Investment gives the bourgeoisies a lot of profit.  Marx conceptualized the structure of the society in relation to the two major classes. He is focused on the inherent struggles between the proletariat and bourgeoisies which is the engine that pushes the occurrence of social change through revolutionary movements.  In the understanding of Marxists, class is defined by the level of wealth and power that one possesses (Wood, 2004). This power is used to sideline other classes from property and positions of power. Bourgeoisies use their power to serve their personal interests and amass more wealth at the expense of the proletariat. These three different classes, in the understanding of Karl Marx, have different interests which pit them against each other (Wood, 2004). For example, the bourgeoisie are interested in safeguarding their investment in the industries, maximizing profits and minimizing costs. This makes them engage the proletariats as laborers in the farms to achieve this objective at relatively minimal wages.

The proletariats on the other hand, organize and mobilize themselves to collectively push for better wages, conditions of work and strive to overcome the repressive and exploitative forces of their masters in the industries and factories. Thus, they struggle to join hands and, through revolutionary movements, overthrow the bourgeoisies and control the industries and factories (Wood, 2004). These conflicting interests are what pit the social classes against each other. Conflicts, and not consensus, therefore, characterize the society as noted by Marx who had envisaged such a society founded on constant conflicts.

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The struggle between the classes is likely to widen with time as the conditions of the laborers deteriorate further. This is likely leads to disintegration of the social structure. Collins and Sanderson (2008) asserted that conflicts between proletariats and bourgeoisies would translate into an industrial revolution. This would mark the triumph of the proletariats over the bourgeoisies, leading to increased access to capital and means of production by proletariats. This, according to Marxists, would mark the end of capitalism and the onset of socialism characterized by public ownership of the means of production.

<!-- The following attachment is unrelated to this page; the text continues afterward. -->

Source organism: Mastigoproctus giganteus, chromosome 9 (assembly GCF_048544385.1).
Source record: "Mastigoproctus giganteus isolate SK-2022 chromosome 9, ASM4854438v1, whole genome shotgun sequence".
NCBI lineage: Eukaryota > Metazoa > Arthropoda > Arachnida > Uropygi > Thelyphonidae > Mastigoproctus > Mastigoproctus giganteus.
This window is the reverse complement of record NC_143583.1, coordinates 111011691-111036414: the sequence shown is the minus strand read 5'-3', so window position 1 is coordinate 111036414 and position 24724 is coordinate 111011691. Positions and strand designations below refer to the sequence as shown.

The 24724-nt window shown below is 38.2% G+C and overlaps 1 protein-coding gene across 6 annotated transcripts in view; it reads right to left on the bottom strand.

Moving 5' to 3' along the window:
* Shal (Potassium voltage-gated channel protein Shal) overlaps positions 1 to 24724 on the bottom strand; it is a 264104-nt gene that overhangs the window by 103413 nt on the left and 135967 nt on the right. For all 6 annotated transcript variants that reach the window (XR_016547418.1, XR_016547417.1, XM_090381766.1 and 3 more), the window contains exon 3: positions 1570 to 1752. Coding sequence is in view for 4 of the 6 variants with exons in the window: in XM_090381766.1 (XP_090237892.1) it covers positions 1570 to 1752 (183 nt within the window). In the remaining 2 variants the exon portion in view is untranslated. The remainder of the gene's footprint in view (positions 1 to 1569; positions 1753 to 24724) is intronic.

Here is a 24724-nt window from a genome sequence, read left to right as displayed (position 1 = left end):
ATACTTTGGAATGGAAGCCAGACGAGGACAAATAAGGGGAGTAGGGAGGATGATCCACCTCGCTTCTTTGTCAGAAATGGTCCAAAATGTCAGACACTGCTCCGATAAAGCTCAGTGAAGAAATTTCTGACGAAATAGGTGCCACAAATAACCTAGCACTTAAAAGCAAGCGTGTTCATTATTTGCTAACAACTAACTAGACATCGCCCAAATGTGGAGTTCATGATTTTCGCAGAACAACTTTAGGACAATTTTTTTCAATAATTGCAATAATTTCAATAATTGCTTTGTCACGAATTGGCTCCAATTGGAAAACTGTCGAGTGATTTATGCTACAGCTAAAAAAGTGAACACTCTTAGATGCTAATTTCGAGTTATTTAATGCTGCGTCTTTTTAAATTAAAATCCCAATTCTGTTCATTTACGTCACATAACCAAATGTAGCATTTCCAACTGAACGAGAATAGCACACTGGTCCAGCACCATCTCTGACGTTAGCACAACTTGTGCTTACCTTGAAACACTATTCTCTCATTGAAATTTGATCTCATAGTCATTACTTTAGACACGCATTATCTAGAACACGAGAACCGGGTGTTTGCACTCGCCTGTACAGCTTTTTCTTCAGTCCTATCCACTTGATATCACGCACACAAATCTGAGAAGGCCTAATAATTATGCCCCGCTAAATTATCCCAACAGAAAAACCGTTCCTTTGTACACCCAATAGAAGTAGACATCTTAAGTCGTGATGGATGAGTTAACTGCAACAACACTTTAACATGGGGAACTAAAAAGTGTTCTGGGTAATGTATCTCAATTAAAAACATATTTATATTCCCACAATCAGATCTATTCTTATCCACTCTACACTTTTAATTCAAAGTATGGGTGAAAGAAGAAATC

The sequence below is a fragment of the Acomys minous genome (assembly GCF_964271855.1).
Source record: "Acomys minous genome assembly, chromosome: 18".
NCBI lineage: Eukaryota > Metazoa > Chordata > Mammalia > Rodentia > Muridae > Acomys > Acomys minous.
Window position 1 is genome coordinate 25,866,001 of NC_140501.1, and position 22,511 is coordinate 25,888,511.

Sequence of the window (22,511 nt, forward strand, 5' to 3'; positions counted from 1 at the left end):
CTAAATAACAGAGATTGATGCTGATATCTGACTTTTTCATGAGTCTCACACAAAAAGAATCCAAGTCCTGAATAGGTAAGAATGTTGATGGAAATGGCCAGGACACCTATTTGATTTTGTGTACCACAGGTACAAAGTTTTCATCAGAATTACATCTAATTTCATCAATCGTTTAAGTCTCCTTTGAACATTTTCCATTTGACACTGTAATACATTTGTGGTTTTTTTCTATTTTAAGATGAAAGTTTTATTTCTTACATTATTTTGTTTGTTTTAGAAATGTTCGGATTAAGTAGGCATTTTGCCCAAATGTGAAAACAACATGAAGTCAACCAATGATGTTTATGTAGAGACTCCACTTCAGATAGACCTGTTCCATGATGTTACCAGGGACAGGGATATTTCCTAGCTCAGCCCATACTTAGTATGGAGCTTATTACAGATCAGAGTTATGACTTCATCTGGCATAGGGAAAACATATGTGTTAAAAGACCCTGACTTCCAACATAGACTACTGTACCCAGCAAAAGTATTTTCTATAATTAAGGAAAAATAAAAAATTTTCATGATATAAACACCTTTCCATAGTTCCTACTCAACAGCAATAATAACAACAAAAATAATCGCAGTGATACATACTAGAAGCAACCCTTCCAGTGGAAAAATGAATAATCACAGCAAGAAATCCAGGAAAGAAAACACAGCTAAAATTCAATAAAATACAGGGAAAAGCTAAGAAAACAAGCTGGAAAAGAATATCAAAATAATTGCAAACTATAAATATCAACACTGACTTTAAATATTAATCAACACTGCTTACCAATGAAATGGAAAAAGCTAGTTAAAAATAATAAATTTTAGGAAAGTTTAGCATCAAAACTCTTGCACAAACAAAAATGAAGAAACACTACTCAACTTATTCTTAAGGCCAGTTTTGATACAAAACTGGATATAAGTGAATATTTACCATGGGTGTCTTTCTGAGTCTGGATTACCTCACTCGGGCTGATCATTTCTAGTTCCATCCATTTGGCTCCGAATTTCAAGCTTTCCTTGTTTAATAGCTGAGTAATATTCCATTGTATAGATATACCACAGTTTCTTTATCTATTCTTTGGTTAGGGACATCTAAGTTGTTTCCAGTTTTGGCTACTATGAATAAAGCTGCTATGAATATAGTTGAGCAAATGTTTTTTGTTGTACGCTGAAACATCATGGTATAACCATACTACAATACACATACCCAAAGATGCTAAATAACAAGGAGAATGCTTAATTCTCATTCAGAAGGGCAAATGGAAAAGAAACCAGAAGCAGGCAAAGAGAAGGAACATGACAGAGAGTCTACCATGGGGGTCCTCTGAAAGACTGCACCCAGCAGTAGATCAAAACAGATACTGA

The fall of capitalism and bourgeoisies will, therefore, create a classless society as political power withers away due to industrial revolution led by the proletariat (Wood, 2004). Thus, according to Marxists, class and class conflict are the forces behind societal transformation and not any other evolutionary processes. Radical revolutionary movements are likely to create a new social order in the society in which capitalism gives way to socialism as witnessed by the industrial revolutions that altered the social order in Russia in the 19th century.

Karl Marx on Alienation

The philosophical ideas of Karl Marx on alienation were relevant in his radical reformation periods that saw the fall of capitalism (Otteson, 2011). Although these ideas were mainly considered to be philosophical in the 19th century, alienation, as was espoused by Marx, since then has become a real social phenomenon in the 21st century discourses that are propagated by contemporary social science scholars. The most outstanding aspect that Marx wrote about was economic alienation or alienated labor. According to the writings of Karl Marx, one of the front forces behind conflict between bourgeoisies and proletariat is the fact laborers felt separated from the products of their own labor (Me%u0301sza%u0301ros, 2006).

Marx asserted that in a capitalist society, workers were forced to remain on the job and work extra hard in order to earn and sustain themselves (Me%u0301sza%u0301ros, 2006). He was against alienation which is caused by strong forces of capitalism and predicted the rise of communism in which laborers will no longer work to live but live to work. With the fall of capitalism and alienation, wage earning slaves will be free men who will work and enjoy the value of their labor. In a capitalist society dominated by bourgeoisies, the production capacity of an employee is 100%. However, the employee does not benefit directly from these products. He only earns 10% of the proceeds of his work, which he only uses for daily subsistence. In communism, one would directly benefit from 90% of the proceeds of his labor and only lose 10% which will be spent in other production processes.

Marx contended that in a capitalist society, workers are alienated even from the products that they produce (Me%u0301sza%u0301ros, 2006). A laborer working in an industry that manufactures oil becomes so much alienated from the product that he or she produces to an extent that even in his or her own household he cannot afford the oil, yet he needs it and contributes significantly to its production. The ideas of Karl Marx on alienation were very accurate considering that many labor union movements advocated for the welfare of workers in the modern society (Otteson, 2011). There are employees who work in a milk processing plant, when ironically back at home they do not take the milk, not because they do not need it but because they cannot afford the milk.